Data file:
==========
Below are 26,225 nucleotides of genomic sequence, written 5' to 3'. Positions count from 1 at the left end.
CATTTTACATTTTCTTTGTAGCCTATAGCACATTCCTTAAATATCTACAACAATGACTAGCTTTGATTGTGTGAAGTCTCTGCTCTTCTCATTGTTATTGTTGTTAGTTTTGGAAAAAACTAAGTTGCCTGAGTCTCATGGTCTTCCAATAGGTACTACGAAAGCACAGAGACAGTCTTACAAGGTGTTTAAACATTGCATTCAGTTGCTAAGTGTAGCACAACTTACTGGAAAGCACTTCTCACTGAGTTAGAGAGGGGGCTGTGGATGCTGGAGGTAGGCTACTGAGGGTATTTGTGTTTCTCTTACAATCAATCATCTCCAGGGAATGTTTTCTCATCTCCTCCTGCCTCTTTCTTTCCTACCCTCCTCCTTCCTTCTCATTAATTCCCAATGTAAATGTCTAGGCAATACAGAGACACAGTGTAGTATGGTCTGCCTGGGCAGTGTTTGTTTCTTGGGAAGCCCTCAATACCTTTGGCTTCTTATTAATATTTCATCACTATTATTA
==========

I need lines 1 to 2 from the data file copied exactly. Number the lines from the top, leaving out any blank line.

Below are 26,225 nucleotides of genomic sequence, written 5' to 3'. Positions count from 1 at the left end.
CATTTTACATTTTCTTTGTAGCCTATAGCACATTCCTTAAATATCTACAACAATGACTAGCTTTGATTGTGTGAAGTCTCTGCTCTTCTCATTGTTATTGTTGTTAGTTTTGGAAAAAACTAAGTTGCCTGAGTCTCATGGTCTTCCAATAGGTACTACGAAAGCACAGAGACAGTCTTACAAGGTGTTTAAACATTGCATTCAGTTGCTAAGTGTAGCACAACTTACTGGAAAGCACTTCTCACTGAGTTAGAGAGGGGGCTGTGGATGCTGGAGGTAGGCTACTGAGGGTATTTGTGTTTCTCTTACAATCAATCATCTCCAGGGAATGTTTTCTCATCTCCTCCTGCCTCTTTCTTTCCTACCCTCCTCCTTCCTTCTCATTAATTCCCAATGTAAATGTCTAGGCAATACAGAGACACAGTGTAGTATGGTCTGCCTGGGCAGTGTTTGTTTCTTGGGAAGCCCTCAATACCTTTGGCTTCTTATTAATATTTCATCACTATTATTA